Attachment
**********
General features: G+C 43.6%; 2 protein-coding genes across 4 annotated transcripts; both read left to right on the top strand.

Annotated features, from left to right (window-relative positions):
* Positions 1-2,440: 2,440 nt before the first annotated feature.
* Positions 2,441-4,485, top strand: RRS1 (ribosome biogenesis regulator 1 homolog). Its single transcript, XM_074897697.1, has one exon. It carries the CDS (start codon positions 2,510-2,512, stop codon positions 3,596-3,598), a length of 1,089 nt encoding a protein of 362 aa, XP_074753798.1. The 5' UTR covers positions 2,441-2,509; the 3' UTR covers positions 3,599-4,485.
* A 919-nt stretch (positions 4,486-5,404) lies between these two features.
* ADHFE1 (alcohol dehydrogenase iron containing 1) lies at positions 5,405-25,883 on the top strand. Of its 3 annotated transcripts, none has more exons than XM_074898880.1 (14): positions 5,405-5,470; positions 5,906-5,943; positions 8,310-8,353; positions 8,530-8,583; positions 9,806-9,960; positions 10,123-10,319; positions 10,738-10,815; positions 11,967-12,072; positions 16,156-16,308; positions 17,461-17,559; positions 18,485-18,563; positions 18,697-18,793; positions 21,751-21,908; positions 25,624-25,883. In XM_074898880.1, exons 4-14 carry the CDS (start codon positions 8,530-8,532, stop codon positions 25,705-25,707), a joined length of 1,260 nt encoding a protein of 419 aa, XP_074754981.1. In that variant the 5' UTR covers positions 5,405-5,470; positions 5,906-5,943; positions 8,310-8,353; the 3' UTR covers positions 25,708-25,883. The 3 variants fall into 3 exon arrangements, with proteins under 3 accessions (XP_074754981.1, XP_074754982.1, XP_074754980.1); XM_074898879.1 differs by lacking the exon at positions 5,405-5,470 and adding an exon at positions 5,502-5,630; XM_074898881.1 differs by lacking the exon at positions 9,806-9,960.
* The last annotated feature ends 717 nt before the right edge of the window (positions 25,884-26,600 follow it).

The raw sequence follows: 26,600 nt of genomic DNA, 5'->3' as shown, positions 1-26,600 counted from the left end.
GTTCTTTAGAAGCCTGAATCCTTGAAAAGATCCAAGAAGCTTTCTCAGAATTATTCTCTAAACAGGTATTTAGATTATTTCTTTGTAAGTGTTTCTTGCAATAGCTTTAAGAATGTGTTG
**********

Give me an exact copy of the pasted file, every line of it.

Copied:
General features: G+C 43.6%; 2 protein-coding genes across 4 annotated transcripts; both read left to right on the top strand.

Annotated features, from left to right (window-relative positions):
* Positions 1-2,440: 2,440 nt before the first annotated feature.
* Positions 2,441-4,485, top strand: RRS1 (ribosome biogenesis regulator 1 homolog). Its single transcript, XM_074897697.1, has one exon. It carries the CDS (start codon positions 2,510-2,512, stop codon positions 3,596-3,598), a length of 1,089 nt encoding a protein of 362 aa, XP_074753798.1. The 5' UTR covers positions 2,441-2,509; the 3' UTR covers positions 3,599-4,485.
* A 919-nt stretch (positions 4,486-5,404) lies between these two features.
* ADHFE1 (alcohol dehydrogenase iron containing 1) lies at positions 5,405-25,883 on the top strand. Of its 3 annotated transcripts, none has more exons than XM_074898880.1 (14): positions 5,405-5,470; positions 5,906-5,943; positions 8,310-8,353; positions 8,530-8,583; positions 9,806-9,960; positions 10,123-10,319; positions 10,738-10,815; positions 11,967-12,072; positions 16,156-16,308; positions 17,461-17,559; positions 18,485-18,563; positions 18,697-18,793; positions 21,751-21,908; positions 25,624-25,883. In XM_074898880.1, exons 4-14 carry the CDS (start codon positions 8,530-8,532, stop codon positions 25,705-25,707), a joined length of 1,260 nt encoding a protein of 419 aa, XP_074754981.1. In that variant the 5' UTR covers positions 5,405-5,470; positions 5,906-5,943; positions 8,310-8,353; the 3' UTR covers positions 25,708-25,883. The 3 variants fall into 3 exon arrangements, with proteins under 3 accessions (XP_074754981.1, XP_074754982.1, XP_074754980.1); XM_074898879.1 differs by lacking the exon at positions 5,405-5,470 and adding an exon at positions 5,502-5,630; XM_074898881.1 differs by lacking the exon at positions 9,806-9,960.
* The last annotated feature ends 717 nt before the right edge of the window (positions 25,884-26,600 follow it).

The raw sequence follows: 26,600 nt of genomic DNA, 5'->3' as shown, positions 1-26,600 counted from the left end.
GTTCTTTAGAAGCCTGAATCCTTGAAAAGATCCAAGAAGCTTTCTCAGAATTATTCTCTAAACAGGTATTTAGATTATTTCTTTGTAAGTGTTTCTTGCAATAGCTTTAAGAATGTGTTG